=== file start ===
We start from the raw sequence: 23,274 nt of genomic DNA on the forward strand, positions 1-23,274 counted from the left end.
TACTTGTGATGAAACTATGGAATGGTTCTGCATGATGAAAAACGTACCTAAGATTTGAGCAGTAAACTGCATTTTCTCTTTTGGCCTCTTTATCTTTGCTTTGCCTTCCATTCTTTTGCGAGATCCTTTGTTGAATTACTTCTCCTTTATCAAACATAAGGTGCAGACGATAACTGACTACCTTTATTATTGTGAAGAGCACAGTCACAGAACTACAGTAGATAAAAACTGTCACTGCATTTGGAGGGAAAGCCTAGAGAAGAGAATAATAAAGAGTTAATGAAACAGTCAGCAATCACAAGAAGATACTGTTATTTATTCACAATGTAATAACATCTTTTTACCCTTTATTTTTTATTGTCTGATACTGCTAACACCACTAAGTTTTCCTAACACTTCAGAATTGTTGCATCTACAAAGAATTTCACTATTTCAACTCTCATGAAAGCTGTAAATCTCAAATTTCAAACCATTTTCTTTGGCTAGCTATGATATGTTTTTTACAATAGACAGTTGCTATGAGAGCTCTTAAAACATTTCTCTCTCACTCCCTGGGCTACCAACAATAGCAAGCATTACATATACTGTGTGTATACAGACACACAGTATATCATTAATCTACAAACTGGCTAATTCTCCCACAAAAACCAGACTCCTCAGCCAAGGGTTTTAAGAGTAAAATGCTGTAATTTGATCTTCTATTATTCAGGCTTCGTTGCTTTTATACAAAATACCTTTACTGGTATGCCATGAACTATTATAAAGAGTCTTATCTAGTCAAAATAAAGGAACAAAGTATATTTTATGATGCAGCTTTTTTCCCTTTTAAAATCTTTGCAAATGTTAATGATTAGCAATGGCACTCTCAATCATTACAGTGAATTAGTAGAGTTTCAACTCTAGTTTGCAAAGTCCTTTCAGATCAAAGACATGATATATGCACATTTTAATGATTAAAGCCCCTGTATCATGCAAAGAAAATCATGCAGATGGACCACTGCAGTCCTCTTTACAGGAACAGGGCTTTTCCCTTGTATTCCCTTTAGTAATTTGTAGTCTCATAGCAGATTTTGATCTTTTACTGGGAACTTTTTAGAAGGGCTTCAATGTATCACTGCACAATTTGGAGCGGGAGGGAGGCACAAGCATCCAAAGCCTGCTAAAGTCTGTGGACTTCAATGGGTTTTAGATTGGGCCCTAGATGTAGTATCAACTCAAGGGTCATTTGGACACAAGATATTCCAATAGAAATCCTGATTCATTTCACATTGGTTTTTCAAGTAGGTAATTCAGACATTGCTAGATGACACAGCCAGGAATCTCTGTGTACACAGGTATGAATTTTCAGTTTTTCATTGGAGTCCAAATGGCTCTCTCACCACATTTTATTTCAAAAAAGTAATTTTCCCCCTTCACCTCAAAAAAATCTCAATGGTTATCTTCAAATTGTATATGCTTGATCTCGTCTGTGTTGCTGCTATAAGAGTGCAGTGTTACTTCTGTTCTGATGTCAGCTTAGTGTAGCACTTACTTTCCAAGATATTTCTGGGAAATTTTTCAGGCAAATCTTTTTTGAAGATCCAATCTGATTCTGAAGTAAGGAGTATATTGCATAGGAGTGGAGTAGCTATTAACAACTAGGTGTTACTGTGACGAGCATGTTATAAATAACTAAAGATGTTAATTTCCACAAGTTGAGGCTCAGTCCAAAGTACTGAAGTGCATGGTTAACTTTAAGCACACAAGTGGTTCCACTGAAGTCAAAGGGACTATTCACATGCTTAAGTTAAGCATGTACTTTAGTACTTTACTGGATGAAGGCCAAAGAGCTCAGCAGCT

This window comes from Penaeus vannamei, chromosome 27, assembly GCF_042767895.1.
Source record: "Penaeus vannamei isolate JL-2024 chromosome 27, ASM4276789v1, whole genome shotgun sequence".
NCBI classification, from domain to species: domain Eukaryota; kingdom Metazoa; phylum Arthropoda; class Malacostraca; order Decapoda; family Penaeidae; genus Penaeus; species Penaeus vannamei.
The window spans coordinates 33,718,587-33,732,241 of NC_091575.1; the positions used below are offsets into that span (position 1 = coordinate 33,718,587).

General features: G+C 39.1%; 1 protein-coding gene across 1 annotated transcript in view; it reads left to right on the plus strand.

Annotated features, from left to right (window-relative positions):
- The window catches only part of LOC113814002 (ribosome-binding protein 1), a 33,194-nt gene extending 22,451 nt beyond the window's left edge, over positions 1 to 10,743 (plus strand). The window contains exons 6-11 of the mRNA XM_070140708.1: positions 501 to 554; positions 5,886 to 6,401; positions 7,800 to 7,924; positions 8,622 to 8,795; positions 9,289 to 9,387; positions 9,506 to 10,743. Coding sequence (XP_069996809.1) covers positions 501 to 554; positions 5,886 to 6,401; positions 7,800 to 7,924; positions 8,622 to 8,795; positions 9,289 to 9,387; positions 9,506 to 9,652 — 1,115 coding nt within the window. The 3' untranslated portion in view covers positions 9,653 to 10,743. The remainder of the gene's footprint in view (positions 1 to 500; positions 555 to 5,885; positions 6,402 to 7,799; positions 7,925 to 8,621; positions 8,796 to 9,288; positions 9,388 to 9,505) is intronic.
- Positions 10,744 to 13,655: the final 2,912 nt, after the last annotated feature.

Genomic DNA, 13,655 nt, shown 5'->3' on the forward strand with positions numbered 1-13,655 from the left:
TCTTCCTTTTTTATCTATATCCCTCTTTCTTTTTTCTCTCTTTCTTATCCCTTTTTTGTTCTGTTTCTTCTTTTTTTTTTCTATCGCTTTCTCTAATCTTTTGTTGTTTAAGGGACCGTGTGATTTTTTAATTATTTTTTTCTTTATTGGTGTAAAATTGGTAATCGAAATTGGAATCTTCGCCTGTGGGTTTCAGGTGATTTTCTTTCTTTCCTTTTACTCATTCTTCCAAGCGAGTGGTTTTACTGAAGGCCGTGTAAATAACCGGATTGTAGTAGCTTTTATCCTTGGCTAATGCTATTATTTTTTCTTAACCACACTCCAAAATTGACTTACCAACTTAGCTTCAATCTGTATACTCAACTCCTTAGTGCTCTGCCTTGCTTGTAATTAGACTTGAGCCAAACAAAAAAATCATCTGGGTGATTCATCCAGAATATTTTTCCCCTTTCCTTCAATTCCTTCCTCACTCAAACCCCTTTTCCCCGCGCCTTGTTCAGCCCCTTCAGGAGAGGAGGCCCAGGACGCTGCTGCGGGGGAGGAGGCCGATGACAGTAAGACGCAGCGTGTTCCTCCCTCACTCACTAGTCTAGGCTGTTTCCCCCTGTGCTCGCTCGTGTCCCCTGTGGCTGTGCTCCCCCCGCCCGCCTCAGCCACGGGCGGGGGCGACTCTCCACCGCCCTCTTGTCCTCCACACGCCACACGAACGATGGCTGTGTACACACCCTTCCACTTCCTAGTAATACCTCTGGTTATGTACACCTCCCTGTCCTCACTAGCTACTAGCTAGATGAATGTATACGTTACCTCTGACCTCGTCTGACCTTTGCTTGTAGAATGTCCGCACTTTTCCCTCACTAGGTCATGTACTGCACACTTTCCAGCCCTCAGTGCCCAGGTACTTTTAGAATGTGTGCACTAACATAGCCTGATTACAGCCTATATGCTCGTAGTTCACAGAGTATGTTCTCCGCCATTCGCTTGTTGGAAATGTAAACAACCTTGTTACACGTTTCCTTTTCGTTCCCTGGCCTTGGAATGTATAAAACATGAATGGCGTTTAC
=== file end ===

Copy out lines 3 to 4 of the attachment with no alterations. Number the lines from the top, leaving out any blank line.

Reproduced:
This window comes from Penaeus vannamei, chromosome 27, assembly GCF_042767895.1.
Source record: "Penaeus vannamei isolate JL-2024 chromosome 27, ASM4276789v1, whole genome shotgun sequence".